In this month’s issue of Vice magazine, Vice took a long look at one answer to that question in Jackson, Mississippi. There, in 2013, voters elected black-nationalist lawyer Chokwe Lumumba as mayor based on promises of direct democracy and cooperative enterprise. Lumumba died unexpectedly less than a year later, but the story of what he tried to carry out in Jackson remains a possible future for Black Lives Matter—especially now that BLM spokesman DeRay Mckesson is running for the mayor’s office in Baltimore.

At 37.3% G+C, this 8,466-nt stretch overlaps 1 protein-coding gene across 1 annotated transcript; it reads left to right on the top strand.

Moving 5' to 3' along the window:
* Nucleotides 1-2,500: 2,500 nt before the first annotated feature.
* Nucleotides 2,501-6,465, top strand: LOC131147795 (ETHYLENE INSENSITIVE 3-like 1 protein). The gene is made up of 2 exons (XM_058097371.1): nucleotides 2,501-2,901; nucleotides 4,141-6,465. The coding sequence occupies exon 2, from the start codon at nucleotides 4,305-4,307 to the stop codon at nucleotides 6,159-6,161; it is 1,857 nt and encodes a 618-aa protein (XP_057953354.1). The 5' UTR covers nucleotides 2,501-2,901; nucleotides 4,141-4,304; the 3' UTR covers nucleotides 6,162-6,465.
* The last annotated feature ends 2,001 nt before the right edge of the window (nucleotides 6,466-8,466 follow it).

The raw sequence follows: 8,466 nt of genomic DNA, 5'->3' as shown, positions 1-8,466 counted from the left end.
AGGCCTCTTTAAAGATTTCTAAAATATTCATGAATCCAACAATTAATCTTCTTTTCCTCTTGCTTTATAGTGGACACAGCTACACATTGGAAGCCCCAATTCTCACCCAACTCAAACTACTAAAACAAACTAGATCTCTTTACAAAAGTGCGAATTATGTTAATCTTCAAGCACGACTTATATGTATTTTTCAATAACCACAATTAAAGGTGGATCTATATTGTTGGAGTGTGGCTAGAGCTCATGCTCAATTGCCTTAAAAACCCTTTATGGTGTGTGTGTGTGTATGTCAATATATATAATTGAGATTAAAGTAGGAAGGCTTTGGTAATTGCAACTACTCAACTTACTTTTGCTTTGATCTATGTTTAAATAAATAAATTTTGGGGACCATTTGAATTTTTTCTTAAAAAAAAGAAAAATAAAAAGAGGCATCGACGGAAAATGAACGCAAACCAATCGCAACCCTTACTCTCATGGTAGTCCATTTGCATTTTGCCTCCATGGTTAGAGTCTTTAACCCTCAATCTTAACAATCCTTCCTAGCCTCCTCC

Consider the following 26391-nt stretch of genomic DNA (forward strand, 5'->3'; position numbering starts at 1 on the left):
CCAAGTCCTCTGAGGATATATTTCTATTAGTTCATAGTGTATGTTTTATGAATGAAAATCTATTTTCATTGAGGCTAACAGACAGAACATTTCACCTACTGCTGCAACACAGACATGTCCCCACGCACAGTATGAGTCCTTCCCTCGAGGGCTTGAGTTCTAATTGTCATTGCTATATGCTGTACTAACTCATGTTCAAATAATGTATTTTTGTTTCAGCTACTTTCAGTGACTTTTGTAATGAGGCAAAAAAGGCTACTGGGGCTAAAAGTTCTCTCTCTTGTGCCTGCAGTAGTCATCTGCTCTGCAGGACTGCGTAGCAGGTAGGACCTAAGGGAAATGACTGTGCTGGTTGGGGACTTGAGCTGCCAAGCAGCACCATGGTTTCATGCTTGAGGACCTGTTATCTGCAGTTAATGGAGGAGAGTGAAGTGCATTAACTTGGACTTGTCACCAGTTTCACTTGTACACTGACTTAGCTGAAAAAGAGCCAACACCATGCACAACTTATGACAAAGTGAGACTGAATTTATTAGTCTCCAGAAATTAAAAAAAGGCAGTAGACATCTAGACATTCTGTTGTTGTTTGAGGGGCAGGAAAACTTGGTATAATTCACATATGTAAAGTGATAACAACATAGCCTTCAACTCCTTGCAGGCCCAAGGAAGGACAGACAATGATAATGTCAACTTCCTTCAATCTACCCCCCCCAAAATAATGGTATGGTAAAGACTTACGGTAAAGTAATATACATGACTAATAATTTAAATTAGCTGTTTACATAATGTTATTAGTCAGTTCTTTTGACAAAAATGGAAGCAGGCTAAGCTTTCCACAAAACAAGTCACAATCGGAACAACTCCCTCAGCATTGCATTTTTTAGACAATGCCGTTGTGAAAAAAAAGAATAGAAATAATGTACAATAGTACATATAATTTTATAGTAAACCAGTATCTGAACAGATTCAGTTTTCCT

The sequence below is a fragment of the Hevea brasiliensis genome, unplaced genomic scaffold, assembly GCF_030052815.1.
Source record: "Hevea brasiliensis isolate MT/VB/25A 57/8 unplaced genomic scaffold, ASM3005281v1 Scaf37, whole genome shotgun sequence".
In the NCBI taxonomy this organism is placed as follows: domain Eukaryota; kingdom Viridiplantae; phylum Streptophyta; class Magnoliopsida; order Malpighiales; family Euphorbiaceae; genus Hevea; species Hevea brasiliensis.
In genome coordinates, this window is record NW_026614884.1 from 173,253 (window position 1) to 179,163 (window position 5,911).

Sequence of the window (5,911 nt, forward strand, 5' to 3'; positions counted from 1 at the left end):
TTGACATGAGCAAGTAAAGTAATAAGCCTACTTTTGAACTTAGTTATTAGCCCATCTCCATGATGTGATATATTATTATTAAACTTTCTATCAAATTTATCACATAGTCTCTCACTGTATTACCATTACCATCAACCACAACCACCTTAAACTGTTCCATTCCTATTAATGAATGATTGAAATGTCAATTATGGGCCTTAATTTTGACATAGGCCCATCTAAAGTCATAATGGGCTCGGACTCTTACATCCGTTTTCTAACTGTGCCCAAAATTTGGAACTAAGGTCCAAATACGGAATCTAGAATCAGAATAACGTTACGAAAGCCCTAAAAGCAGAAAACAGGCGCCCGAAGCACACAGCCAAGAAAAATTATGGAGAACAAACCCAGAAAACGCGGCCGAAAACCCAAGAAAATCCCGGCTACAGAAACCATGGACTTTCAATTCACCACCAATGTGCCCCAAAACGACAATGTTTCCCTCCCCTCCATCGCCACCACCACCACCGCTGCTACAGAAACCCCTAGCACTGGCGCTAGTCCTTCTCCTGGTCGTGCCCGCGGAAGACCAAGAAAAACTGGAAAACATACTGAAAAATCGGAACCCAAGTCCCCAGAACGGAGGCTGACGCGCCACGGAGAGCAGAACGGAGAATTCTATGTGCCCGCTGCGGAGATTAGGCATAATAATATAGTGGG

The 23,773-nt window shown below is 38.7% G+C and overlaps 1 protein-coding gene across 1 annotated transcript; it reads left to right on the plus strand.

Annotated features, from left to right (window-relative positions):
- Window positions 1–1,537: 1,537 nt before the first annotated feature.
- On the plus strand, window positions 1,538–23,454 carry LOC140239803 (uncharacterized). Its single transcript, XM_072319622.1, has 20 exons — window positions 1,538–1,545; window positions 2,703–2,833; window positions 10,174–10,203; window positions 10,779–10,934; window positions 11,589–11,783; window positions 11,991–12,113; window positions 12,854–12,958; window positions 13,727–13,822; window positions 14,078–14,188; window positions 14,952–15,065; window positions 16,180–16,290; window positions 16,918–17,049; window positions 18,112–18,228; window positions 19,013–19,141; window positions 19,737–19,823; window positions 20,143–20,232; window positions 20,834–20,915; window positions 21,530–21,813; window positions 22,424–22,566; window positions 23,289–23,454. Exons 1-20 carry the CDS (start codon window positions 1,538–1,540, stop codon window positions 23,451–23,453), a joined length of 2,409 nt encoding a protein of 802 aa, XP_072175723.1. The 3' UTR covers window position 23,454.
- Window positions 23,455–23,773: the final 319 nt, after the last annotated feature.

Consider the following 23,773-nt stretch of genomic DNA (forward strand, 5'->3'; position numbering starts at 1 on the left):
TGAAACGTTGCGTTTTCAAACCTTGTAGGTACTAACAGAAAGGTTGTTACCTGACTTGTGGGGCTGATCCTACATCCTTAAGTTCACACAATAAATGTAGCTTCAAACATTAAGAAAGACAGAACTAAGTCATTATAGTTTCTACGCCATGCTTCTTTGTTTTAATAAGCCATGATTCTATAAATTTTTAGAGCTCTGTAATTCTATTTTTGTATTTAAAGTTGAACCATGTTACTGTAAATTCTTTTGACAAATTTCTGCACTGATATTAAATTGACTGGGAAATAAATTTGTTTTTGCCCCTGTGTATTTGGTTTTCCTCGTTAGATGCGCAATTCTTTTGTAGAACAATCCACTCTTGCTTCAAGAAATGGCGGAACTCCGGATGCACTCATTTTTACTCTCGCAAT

“Katrina taught us a lot of lessons,” Rukia Lumumba said. The group started to think about the need to control the seats of government, and to control land. “Without land, you really don’t have freedom.”
To read more about Lumumba, a Jackson Mississippi black lives matter activist, and his death 8 months after becoming the Mayor of Jackson in a landslide victory, click HERE!